At the same time, my editor at Avalon asked me if I’d be interested in writing a mystery novel. I took her up on it. I had never written a mystery. What did I have to lose? My first mystery novel about a small-town sheriff was nominated for the Master’s Choice Award for best first mystery in 1999.

Pushing into New Territories

I wrote more romance after that and dabbled in some science fiction and fantasy, always believing that I didn’t care what I got to write as long as I got to write and it was published. I believed that the right path for me would become clear. I sent out manuscripts to any agent or editor who seemed interested. I never let something come back to me without sending it back out to someone else by the next day. I kept myself busy writing new things so I wouldn’t get too depressed when I was rejected.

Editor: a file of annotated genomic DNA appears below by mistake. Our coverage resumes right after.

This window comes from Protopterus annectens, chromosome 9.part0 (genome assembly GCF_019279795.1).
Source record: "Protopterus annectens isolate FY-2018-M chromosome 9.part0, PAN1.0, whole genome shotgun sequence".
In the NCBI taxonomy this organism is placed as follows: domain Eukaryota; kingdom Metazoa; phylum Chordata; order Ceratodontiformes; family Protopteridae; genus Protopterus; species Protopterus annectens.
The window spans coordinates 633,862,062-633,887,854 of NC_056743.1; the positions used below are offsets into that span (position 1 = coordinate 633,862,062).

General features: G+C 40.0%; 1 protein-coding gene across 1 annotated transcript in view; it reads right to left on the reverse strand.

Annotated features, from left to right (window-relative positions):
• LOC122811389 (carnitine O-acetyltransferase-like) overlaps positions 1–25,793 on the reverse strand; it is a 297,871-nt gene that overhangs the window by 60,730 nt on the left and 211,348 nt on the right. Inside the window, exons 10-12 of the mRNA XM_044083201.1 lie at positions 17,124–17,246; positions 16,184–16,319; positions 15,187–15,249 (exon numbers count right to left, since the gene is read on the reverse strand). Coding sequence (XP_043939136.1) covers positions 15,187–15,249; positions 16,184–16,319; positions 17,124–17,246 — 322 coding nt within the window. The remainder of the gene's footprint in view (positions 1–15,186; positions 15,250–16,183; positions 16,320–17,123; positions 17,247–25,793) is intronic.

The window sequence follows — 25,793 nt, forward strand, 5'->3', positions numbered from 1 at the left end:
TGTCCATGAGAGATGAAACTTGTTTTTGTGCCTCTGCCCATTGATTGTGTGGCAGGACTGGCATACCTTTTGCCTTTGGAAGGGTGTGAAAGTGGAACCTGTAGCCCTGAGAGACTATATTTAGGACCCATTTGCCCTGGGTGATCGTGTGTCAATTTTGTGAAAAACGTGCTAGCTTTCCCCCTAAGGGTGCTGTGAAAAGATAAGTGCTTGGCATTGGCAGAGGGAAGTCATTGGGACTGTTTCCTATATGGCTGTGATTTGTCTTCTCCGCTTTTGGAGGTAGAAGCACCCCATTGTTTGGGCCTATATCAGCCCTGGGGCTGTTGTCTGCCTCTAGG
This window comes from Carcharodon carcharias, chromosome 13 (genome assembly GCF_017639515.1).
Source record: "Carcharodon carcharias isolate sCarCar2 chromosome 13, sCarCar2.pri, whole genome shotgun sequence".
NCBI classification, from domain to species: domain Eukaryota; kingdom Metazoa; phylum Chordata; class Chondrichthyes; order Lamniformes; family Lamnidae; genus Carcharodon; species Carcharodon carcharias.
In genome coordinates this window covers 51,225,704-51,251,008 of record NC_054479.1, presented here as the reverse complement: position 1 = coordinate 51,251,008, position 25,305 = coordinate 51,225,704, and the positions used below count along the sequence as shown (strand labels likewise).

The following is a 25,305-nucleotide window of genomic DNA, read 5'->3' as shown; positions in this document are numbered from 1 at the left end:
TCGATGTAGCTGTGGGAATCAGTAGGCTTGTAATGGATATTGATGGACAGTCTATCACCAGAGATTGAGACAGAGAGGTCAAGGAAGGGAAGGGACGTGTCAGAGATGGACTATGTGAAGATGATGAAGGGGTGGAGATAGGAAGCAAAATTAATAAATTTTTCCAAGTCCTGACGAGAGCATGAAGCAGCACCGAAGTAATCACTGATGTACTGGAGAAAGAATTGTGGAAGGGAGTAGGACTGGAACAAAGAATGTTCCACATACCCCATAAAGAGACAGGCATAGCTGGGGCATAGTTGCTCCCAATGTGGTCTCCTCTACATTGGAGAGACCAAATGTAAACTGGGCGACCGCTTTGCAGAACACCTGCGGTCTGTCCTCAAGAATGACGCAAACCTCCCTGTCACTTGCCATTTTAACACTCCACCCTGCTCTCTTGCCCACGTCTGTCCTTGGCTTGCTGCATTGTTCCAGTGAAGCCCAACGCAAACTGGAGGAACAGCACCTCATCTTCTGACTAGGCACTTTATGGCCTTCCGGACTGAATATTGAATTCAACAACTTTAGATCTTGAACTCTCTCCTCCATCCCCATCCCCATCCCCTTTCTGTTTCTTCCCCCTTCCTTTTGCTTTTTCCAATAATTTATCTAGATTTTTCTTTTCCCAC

The following year, I found an agent who put me in contact with Berkley Prime Crime. I sold my first series to them and am now writing four series for them. I am a full-time writer with a nice office in my home. It’s taken me twelve years to get here, but I have enjoyed the journey. However, I am also writing a new series for Simon and Schuster. I never forgot my first lesson learned and try to keep my work out with more than one publisher. I am also working on more eBooks, since we all know what they are now.

What I’ve Learned

Keep an open mind. If it’s right, it will come to you. A good friend of mine, who was also a writer, told me that you have to be open to different ideas and possibilities. We don’t always end up with what we start out doing. She was right. And agents and editors who don’t like your work? For every one of them, there is another who will LOVE what you write.